Disclaimer: I don't own the rights to The Hobbit or any of its characters, etc.

Part I: The Holiday

Radagast didn't like unexpected visits. Particularly not from his neighbour, the elvenking of Mirkwood. Not that the elvenking was in the habit of visiting him, but that only made the visit all the more unexpected.

"Why don't you ask Saruman?" asked Radagast bluntly. "He's a much more powerful wizard than I am."

"He's also much farther away," said Thranduil. "It's a very simple thing I want. Just a potion. You have lots of those, don't you?"

"Not a potion that will transport you into a different world," said Radagast. "I'm all out of those. The White Council uses them to send Mary Sues home."

He cocked an eyebrow at Thranduil.

"You're not thinking of sending Legolas away, are you?" he asked.

"No," said Thranduil. "I'm going to take a holiday myself."

"In the human world?" said Radagast in horror. "I hate to break it to you, but you won't get much rest and relaxation there."

Thranduil snooted haughtily and did not deign to answer. He was looking over the bottles on Radagast's shelves.

"May I ask what gave you the idea?" asked Radagast curiously.

"The Mary Sues come here all the time and mess things up," said Thranduil. "So I thought I'd go to their world and let them see how it feels."

Radagast glanced at the bag of gold Thranduil had brought for payment and considered. This could be interesting.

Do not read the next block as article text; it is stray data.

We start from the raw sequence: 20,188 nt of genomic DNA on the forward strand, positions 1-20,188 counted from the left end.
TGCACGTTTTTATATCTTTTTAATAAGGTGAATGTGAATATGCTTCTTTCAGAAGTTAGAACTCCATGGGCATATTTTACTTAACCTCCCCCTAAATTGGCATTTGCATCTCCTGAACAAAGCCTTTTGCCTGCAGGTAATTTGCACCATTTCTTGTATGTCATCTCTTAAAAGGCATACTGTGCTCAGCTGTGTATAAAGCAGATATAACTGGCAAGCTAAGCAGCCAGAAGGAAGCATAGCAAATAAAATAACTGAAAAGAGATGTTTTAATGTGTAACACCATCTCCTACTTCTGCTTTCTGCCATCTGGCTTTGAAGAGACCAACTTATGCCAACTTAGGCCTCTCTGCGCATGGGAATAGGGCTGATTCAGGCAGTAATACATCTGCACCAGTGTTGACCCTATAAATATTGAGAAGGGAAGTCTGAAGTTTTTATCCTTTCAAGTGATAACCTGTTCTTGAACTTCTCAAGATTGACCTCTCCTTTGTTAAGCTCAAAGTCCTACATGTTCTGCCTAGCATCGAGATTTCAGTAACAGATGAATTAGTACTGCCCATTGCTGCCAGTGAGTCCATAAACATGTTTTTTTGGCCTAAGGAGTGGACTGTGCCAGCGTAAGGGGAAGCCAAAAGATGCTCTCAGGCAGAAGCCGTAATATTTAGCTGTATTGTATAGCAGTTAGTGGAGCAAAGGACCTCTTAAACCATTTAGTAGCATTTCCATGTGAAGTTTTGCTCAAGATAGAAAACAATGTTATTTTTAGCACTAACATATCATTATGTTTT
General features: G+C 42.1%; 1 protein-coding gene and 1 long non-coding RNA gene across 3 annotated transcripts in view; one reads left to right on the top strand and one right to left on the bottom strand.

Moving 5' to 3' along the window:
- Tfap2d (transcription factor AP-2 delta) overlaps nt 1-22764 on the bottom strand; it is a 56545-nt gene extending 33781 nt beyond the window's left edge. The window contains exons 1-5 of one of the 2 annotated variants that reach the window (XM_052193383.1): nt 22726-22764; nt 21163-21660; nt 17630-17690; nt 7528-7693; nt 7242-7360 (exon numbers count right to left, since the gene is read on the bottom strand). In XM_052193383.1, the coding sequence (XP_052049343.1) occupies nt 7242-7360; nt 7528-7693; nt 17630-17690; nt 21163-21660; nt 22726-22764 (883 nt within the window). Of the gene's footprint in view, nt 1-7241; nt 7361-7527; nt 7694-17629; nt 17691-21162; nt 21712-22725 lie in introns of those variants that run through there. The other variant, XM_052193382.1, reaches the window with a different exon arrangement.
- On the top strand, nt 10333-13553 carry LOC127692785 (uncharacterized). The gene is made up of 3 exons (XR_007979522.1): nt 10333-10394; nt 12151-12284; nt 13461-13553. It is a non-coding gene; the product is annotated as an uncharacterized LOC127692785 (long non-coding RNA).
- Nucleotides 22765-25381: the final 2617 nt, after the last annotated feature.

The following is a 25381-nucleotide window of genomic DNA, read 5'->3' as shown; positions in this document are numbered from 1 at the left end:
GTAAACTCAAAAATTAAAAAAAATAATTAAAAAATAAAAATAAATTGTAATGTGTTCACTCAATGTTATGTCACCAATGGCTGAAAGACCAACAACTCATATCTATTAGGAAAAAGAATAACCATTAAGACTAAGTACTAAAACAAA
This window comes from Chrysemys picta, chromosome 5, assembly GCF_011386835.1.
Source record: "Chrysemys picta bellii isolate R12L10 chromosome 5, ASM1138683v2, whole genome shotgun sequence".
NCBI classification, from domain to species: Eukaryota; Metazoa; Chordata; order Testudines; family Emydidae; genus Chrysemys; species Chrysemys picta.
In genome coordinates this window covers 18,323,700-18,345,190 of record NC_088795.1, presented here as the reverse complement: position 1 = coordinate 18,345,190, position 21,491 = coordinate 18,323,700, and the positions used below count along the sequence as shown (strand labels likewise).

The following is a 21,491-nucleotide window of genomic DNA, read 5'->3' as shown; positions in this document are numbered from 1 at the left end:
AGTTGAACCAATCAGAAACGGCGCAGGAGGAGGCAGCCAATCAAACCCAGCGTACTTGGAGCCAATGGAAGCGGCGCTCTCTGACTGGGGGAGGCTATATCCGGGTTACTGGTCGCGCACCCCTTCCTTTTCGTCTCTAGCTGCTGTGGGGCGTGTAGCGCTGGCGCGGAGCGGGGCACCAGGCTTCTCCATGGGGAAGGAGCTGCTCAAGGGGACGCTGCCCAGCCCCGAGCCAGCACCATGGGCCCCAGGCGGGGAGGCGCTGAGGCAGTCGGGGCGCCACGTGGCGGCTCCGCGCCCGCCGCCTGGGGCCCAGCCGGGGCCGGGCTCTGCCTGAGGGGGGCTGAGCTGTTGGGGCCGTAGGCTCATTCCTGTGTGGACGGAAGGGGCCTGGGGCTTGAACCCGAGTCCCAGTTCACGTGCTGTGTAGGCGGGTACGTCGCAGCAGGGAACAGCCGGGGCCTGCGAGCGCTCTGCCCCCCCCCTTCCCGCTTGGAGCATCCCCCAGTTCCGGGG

"All right," he said, "I do have one bottle left. I've been keeping it for emergencies in case things got really bad here, but I suppose I could always mix up some more."

He pulled a small vial from under his bed. "Ten gold pieces," he said. "And you must promise to tell me all about it when you get back."

Legolas woke up feeling bouncy. The sun was shining and it was a beautiful morning. He leaped lightly out of bed and donned his pale blue bathrobe. Then he stood in front of his mirror and examined himself.

"Your highness," said a voice behind him. He turned and beheld the royal butler.

"Good morning, Galion," said Legolas. "Two bottles of Dorwinion to my room, please. And I want breakfast at nine as usual."

"Your highness, I'm afraid we have a royal emergency," said Galion. "Your father has gone on a holiday."

"He needs a holiday," said Legolas lightly. He was still in a light mood. "He's been planning to take one for awhile - hasn't he told you? I'm not satisfied with the way my robes have been pressed. One of them had wrinkles in it yesterday."

"But your highness," said Galion, "he went on a holiday to the human world."

"He went where?" said Legolas, pausing in the middle of brushing his hair and staring in horror at Galion.

"I tried to stop him," said Galion apologetically. "He wouldn't listen to me."

"But this is horrible," said Legolas. "How long ago did he leave?"

"More than fifteen minutes ago, your highness."

"I must go after him at once," said Legolas rushing out of his bedroom and down the hall towards the elvenking's chambers.

"But your highness," said Galion, pursuing him, "do you think that would be wise? The elvenking is unlikely to listen to you if you tell him to come back and anyway, I'm sure he is capable of taking care of himself."

"I'm not worried about him," said Legolas. "I'm worried for the humans. Who knows what he might do to their world?"

He entered his father's apartments and looked around, expecting to behold a magic portal.

"Um, Galion," he said, "how exactly do I get to the human world?"

"The elvenking drank that potion on the dressing table," explained Galion.

"Aha!" said Legolas, snatching up the bottle. The elvenking had, with characteristic economy, reserved half of the potion.

"But who will look after the woodland realm if both of you are gone?" said Galion, hoping Legolas would appoint him.

"I won't be gone long," said Legolas. "Good bye!"

He swallowed the potion.